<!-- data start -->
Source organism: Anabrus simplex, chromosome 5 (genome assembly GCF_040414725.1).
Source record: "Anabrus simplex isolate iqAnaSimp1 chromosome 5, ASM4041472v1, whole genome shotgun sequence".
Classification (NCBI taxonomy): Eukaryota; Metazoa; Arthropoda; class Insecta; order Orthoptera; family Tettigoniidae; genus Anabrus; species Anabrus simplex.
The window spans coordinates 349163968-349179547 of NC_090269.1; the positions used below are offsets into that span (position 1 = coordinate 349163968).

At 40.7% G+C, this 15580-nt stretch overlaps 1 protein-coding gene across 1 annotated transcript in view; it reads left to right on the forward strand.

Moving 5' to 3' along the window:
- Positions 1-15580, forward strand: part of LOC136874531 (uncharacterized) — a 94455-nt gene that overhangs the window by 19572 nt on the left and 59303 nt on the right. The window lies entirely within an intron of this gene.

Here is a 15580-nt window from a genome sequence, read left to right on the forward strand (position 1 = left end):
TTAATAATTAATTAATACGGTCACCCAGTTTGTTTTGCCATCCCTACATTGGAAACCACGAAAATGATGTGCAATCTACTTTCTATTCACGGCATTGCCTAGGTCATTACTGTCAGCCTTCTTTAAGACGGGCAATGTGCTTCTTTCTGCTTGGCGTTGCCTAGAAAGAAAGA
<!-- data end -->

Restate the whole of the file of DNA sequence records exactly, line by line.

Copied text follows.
Source organism: Anabrus simplex, chromosome 5 (genome assembly GCF_040414725.1).
Source record: "Anabrus simplex isolate iqAnaSimp1 chromosome 5, ASM4041472v1, whole genome shotgun sequence".
Classification (NCBI taxonomy): Eukaryota; Metazoa; Arthropoda; class Insecta; order Orthoptera; family Tettigoniidae; genus Anabrus; species Anabrus simplex.
The window spans coordinates 349163968-349179547 of NC_090269.1; the positions used below are offsets into that span (position 1 = coordinate 349163968).

At 40.7% G+C, this 15580-nt stretch overlaps 1 protein-coding gene across 1 annotated transcript in view; it reads left to right on the forward strand.

Moving 5' to 3' along the window:
- Positions 1-15580, forward strand: part of LOC136874531 (uncharacterized) — a 94455-nt gene that overhangs the window by 19572 nt on the left and 59303 nt on the right. The window lies entirely within an intron of this gene.

Here is a 15580-nt window from a genome sequence, read left to right on the forward strand (position 1 = left end):
TTAATAATTAATTAATACGGTCACCCAGTTTGTTTTGCCATCCCTACATTGGAAACCACGAAAATGATGTGCAATCTACTTTCTATTCACGGCATTGCCTAGGTCATTACTGTCAGCCTTCTTTAAGACGGGCAATGTGCTTCTTTCTGCTTGGCGTTGCCTAGAAAGAAAGA